For many development teams, Scrum has proven to be advantageous: direct communication, faster feedback loops and more independence. Some companies have already carried out total agile transformations, meaning that everyone there now works according to agile principles. In this case, what the Scrum Guide outlines for teams of 3 – 9 people has to be adapted for larger organizational units. Agile scaling models such as Scrum of Scrums, LeSS, Disciplined Agile, Spotify and SAFe all offer guidelines to accomplish this.
An incremental and iterative approach is common to all these frameworks. That’s because the only way to tackle today’s brisk technological change is to use short delivery cycles that integrate constant customer feedback. Despite these circumstances, there are still complex products being developed with many compliance requirements that aren’t necessarily innovative or disruptive. An agile approach is also well-suited for these projects, and many teams that work in parallel also require higher-order events, artifacts and rolls in order to create a framework for collaboration.
Frameworks for scaling agile offer solutions for the following situations:
- Collaborative work with a shared product backlog and constant refinement
- Synchronizing sprints and the delivery of product increments
- Carrying out reviews and retrospectives
These issues need to be considered when several teams are working together on a single product or system. Within project management, the term ‘program’ is used to describe this scenario. Teams working together in a program have common goals.
When multi-project management is considered from one level higher, that is, considering all projects and programs within an organization that may compete for resources and priority, one speaks of ‘portfolio management.’
The template for scaled agile programs
For agile programs, our software objectiF RPM offers a new template oriented on the Scaled Agile Framework, SAFe for short.
The template facilitates the following:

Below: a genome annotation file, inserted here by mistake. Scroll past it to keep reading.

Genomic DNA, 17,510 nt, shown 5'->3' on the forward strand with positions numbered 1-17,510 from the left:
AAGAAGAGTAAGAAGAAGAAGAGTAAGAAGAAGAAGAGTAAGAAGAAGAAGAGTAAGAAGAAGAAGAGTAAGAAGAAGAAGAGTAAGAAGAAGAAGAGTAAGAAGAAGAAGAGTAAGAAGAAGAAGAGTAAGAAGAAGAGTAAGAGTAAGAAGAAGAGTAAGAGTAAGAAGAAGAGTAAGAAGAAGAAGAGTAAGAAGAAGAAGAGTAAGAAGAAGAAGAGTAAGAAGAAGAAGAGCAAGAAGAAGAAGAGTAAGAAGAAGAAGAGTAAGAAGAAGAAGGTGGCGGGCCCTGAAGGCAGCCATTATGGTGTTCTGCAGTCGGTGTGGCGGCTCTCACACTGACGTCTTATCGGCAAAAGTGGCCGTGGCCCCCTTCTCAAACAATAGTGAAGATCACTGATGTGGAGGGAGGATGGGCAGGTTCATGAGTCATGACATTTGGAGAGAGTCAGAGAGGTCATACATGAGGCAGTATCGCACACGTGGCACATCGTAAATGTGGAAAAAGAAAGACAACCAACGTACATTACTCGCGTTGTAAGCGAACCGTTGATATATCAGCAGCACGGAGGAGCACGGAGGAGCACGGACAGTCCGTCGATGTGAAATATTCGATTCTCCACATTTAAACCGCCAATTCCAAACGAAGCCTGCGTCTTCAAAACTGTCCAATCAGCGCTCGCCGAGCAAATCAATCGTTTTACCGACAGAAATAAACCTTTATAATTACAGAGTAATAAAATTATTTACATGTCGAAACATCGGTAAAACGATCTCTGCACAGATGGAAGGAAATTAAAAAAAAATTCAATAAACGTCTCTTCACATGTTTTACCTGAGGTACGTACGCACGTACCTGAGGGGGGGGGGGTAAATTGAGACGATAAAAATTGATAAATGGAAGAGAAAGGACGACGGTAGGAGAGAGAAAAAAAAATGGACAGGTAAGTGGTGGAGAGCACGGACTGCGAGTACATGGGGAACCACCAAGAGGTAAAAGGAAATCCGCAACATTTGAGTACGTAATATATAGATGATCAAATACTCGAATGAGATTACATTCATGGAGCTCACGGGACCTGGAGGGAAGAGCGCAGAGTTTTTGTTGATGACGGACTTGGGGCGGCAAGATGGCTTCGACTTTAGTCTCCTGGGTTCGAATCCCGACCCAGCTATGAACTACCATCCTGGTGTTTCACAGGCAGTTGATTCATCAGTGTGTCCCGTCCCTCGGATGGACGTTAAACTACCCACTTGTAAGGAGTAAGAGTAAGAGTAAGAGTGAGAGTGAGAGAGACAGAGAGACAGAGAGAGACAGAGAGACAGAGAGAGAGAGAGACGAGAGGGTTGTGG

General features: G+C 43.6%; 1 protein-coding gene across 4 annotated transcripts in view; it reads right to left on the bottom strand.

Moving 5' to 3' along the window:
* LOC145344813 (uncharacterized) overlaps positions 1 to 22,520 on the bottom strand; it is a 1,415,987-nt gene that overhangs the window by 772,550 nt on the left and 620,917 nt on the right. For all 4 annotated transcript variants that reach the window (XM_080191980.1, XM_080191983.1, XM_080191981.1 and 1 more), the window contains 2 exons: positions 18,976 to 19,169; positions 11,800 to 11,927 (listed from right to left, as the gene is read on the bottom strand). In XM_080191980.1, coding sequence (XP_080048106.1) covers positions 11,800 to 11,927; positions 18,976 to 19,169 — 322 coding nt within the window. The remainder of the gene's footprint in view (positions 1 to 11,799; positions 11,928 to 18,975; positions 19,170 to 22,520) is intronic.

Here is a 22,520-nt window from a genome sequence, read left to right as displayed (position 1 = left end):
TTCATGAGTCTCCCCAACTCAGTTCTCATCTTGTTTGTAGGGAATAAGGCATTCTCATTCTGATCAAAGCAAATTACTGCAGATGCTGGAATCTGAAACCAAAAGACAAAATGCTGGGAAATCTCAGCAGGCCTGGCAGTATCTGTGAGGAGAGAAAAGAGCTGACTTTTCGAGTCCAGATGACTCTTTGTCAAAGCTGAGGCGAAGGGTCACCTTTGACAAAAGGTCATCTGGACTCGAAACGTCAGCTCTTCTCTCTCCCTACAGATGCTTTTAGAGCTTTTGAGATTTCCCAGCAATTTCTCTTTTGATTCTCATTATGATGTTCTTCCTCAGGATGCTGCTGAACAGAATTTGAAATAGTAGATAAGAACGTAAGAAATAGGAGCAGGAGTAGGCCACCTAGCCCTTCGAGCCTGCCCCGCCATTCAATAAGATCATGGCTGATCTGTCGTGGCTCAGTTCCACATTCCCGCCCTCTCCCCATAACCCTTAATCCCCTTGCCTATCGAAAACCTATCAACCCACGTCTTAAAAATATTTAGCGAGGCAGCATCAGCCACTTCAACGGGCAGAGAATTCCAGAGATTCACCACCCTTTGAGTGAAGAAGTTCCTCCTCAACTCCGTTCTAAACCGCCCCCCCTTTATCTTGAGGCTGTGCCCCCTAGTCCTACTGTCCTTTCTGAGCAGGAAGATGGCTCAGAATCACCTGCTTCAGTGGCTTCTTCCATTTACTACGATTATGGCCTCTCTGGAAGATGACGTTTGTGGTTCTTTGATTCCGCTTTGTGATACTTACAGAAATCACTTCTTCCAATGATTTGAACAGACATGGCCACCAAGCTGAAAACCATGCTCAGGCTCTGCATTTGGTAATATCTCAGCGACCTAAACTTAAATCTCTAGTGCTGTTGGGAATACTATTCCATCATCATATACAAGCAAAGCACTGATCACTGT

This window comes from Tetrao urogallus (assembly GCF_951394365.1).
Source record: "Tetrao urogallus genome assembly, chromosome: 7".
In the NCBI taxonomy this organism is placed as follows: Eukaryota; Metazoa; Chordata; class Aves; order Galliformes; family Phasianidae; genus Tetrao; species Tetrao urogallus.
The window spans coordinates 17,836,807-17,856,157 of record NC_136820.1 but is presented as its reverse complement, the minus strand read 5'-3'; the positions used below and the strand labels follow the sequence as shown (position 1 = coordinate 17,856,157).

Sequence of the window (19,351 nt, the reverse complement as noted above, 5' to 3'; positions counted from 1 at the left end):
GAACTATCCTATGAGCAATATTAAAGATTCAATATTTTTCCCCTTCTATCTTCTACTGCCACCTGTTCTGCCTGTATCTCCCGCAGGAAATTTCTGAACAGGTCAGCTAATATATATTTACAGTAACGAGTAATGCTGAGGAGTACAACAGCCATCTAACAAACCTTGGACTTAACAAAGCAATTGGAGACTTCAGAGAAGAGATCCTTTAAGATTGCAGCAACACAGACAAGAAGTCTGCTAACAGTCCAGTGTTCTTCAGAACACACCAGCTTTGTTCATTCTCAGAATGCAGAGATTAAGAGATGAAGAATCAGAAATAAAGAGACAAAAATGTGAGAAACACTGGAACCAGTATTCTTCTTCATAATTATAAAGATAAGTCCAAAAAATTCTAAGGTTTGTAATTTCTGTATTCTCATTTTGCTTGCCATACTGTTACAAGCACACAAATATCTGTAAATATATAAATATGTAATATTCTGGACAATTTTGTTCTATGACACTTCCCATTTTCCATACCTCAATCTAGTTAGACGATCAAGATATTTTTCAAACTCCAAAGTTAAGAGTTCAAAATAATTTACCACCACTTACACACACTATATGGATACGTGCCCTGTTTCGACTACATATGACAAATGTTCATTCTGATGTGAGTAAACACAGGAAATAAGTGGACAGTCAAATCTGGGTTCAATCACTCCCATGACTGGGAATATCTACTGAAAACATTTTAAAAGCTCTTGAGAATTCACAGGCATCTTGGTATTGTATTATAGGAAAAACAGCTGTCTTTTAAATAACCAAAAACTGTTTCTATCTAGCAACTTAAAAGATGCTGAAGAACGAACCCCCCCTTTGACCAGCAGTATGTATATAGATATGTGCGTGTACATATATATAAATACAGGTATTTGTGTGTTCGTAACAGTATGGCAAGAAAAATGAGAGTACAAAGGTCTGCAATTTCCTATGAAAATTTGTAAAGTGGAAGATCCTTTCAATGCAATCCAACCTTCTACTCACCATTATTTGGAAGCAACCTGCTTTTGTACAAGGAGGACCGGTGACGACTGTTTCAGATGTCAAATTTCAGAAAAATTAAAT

- Identifying program stakeholders and their goals, defining and recording the product vision, and building the program backlog
- Organizing and structuring the mass of epics, feature requirements, user stories and enablers, which is typical for large projects
- Ensuring traceability while carrying out program increment planning and team and iteration planning
- Not losing sight of the big picture, including architecture, and maintaining requirements traceability all the way to source code
- Ensuring compliance, especially in regulated industries, as a precondition for high process and product quality
You can easily preview the template in the 30-day free trial version of objectiF RPM. The following video shows you how to use the template to quickly begin a new program and what it comes with out of the box:
From product vision to stakeholders and epics
How is the template used for an actual program?
At the beginning of development, need should always be clarified. Who is interested in the project? What belongs to the system and what needs to be taken into account and complied with?
Teams using a Scrum approach often work out answers to these questions in workshops using creative techniques and then condense their assumptions in a product vision. The product vision can be developed using a worksheet or with the aid of a product vision board. objectiF RPM stores these early results in a central repository, making them available for everyone involved and directly linking them to all changes and refinements made from that point onward.
Visual mapping helps agile teams with early requirements analysis. objectiF RPM offers instruments such as context and goal diagrams with which dependencies, conflicts and processes can be logically thought out and mapped. The results are automatically versioned and are always easily available to all parties.
For validating results with stakeholders, reviews can be started for all elements and element groups (e.g. user stories, test case, use cases and more). Reviewers can access the program in objectiF RPM using a web client and store their feedback at a central location.
Is everyone satisfied so far? If the answer is yes, epics can now be formulated which will then be further broken down during program increment (PI) planning meetings into feature requirements and user stories, and managed across backlogs at the program, increment and team levels.
Where to go from here?
That’s the end of part 1 of our introduction to the new template for scaleable agile programs. In further installments, we’ll show you how to refine epics, facilitate PI planning, and keep results up-to-date and accessible to the whole team. In addition, you’ll learn about dashboards, planning patterns and Kanban boards, and how they can help you keep an overview. Finally, we’ll give an overview of features for solid risk management. You can either wait to read more or download now our free whitepaper about the template for agile program management.